I really don’t get why Dembski would be trying to quote Margulis to support him. Doesn’t the entire concept of symbiogenesis pretty much demolish the idea of “irreducible complexity?” I mean, Margulis showed that a complex organism, a eukaryotic cell in which very different organelles with very different properties are required to work together, was actually a symbiotic combination of earlier prokaryotic cells which came together to evolve into something more complex. She showed how a very complex system could be reduced to less complex parts through a then-novel form of evolution.

Besides, something tells me that the entire idea of endosymbiosis, that prokaryotic cells originated 3.5 billion years ago, and combined in an endosymbiotic event to evolve into eukaryotes ~1.5 billion years ago, would be complete anathema to the various pseudocreationist groups.

Do the supporters of pseudoscientific “theories” actually read the science that they claim supports their claims? I mean, I cannot imagine how you guys deal with this in your field. At least in politics, even the hardcore capitalists have read Marx and the hardcore communists have read Smith, the authoritarians have read Locke and the libertarians have read Hobbes. You rarely see people trying to quote Locke, for instance, as having supported police states or some other trash like that. Then again, this is not to say that we don’t have incompetence in our field, but wow, even the dumb ones usually know who they’re quoting.

We’re all aware that the popular understanding of the science barely improves from century to century, but the middlebrow concept of biology doesn’t move much faster. A tremendous amount of thinking and research has taken place since the heyday of the new evolutionary synthesis in the 30s and 40s. For that matter, cell biology and molecular genetics are very different now then they were in the late 70s, though the last thirty years of work are barely reflected in the boilerplate accounts of how DNA works that accompany newspaper articles on scientific subjects. Under the circumstances, throwing rocks at Mayr or Dohbzansky is pointless since it isn’t just Margulis who thinks of things differently than they did. Everybody does because of cladistics, the symbiotic origin of organelles, the discovery of the crucial role of small RNA molecules, the human genome program, punk ek, niche construction, evo-devo, hox genes, artificial life research, archaea, etc.

The science keeps moving on. Thing is, though, it keeps moving further and further away from the quaint 18th Century natural theology of the ID folks.

Comment #46684

Posted by Hyperion on September 6, 2005 12:48 AM (e) (s)

I really don’t get why Dembski would be trying to quote Margulis to support him.

Why not? The point is to generate ‘scientific’-looking discussion, pretend there’s a controversy, and demand recognition. How do misleading statements by Dembski interfere with that? If normal scientists complain, that’s just par for the course. Who else will complain? Do you imagine Salvador will wake up and confront him? Not likely. Sal is a Young Earth Creationist, which means you can put anything past him, with the right religious spin. And Dembski would just ban him if he did wake up. He works at a bible college, he can walk out his door and find 5000 Salvador Cordovas.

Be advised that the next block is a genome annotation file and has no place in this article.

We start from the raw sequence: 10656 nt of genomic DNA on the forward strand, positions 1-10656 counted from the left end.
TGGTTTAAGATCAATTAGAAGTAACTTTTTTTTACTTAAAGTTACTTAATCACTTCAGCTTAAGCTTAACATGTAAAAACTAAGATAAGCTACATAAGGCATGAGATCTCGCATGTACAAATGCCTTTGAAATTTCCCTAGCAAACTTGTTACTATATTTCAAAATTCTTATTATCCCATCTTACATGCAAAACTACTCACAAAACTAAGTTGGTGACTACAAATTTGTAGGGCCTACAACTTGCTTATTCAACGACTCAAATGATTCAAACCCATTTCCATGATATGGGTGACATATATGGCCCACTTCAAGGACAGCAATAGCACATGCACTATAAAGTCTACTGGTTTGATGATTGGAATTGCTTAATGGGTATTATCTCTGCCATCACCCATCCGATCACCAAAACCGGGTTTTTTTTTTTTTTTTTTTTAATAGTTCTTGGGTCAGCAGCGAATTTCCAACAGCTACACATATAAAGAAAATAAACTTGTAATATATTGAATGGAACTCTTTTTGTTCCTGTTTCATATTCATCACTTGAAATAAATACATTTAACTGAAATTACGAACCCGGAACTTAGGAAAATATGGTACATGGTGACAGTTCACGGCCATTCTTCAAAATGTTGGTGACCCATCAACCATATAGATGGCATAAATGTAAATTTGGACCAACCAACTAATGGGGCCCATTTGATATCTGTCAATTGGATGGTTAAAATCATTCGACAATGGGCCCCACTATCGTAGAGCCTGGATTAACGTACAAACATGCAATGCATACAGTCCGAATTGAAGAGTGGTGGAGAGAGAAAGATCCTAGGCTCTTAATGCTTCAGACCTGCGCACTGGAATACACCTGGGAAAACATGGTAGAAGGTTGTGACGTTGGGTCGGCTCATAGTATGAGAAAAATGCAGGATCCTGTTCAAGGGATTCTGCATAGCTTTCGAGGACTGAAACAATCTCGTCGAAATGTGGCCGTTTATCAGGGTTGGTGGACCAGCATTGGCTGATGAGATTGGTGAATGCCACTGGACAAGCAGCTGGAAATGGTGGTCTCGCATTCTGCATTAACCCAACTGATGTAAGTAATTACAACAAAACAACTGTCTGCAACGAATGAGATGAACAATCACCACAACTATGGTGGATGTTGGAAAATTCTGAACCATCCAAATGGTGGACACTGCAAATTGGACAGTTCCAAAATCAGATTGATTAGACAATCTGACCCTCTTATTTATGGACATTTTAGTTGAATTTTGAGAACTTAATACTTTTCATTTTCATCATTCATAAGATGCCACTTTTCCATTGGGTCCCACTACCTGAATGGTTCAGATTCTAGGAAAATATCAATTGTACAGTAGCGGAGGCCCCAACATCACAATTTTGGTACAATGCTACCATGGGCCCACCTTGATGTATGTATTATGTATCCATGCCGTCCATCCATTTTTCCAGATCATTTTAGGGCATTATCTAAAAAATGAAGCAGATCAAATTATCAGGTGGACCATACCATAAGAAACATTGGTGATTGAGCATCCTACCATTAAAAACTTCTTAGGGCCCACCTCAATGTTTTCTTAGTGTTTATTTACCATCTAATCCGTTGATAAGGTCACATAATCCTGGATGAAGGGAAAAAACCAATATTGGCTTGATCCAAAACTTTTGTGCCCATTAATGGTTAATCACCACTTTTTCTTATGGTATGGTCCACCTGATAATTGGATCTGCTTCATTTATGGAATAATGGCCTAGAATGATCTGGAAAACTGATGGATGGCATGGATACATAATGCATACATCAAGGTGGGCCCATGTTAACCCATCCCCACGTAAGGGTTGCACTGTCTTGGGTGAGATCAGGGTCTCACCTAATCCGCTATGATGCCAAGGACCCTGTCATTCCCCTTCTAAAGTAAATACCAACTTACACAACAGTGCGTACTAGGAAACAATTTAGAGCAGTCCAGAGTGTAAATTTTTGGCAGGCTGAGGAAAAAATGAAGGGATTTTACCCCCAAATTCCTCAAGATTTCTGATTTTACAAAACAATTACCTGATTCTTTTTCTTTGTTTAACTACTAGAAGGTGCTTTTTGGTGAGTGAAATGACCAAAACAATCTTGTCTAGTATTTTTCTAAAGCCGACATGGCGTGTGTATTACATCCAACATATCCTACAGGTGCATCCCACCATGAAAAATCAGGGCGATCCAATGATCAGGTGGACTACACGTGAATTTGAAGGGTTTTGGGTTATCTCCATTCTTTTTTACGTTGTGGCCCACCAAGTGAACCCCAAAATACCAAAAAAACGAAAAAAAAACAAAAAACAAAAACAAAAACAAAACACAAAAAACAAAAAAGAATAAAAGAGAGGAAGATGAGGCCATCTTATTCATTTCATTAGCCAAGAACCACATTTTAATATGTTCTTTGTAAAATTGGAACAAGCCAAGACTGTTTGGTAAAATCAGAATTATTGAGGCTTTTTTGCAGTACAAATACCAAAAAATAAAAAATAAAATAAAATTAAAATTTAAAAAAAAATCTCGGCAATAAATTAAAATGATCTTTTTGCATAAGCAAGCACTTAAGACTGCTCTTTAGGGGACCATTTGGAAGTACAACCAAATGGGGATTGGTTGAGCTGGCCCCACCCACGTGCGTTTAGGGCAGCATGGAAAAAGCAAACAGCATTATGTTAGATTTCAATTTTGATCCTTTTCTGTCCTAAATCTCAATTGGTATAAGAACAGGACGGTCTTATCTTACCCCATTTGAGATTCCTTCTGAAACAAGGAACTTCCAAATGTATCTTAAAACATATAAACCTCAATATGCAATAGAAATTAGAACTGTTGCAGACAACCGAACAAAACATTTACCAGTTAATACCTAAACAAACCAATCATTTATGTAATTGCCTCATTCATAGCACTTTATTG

At last, absloute confirmation Dembski is nuts, he has declared biology dead, not just evolutionary biology but biology full stop, comparing it to soft sciences like economics, sociology and psychology and stating that it’s high time the public stops respecting it. He’s nuts. I am trying to think of some way to interpret it with the principle of charity, but I can find none, Dembski explictly blocks all more liberal interpretations of his thesis by affirming that it’s biology, not evolutionary biology, which is a soft science, if a science at all. obiter dicta, I find it odd that someone with a degree in psychology could declare it dead, but maybe that’s just me.

One wonders what he thinks of modern medecine for example, or even the mapping of the genome, none of the soft sciences he mentions have equivelant discoveries. At the same time he invokes popular support for his postion, describing, in pathlogical depth, those evil ivory tower dwelling biologists whose “Soft pampered life styles” are only made possible by the general public. One wonders whether he is aware of the fact that without vaccines devolped by biologists there’s a very, very good chance he wouldn’t be alive.

I suspect all the fawning mail he get’s from fans on his blog has finally pushed him over the edge into meglomania.

Says Intelligent Design Theorist Timmy :

Evolution is just a theory and a Law trumps a theory, obviously.

Not really. For example Newton drew up the famous law of gravity involving the Universal gravitational Constant . Note the grandiose name: “The Universal Law of Gravitation “. Along came Einstein with his General Theory of Relativity, and blew Newton’s law out of the water. We now go with Einstein’s theory on the large scale, and the quantum theory of gravity on the small scale.

Remember:

It’s not about trying to better understand the world and making it a better place.

It’s not about “doing” science.

It’s not about following the standards and protocols of a profession.

It’s about power, authority, money, and most of all, rolling back the Enlightenment to those good ol’ dark ages when everyone “knew” their place.

What is at stake is the human freedom to think unfettered by an Index of Forbidden Books, or governments (re: Lysenko), or superstitious nonsense.

Sorry. Got carried away.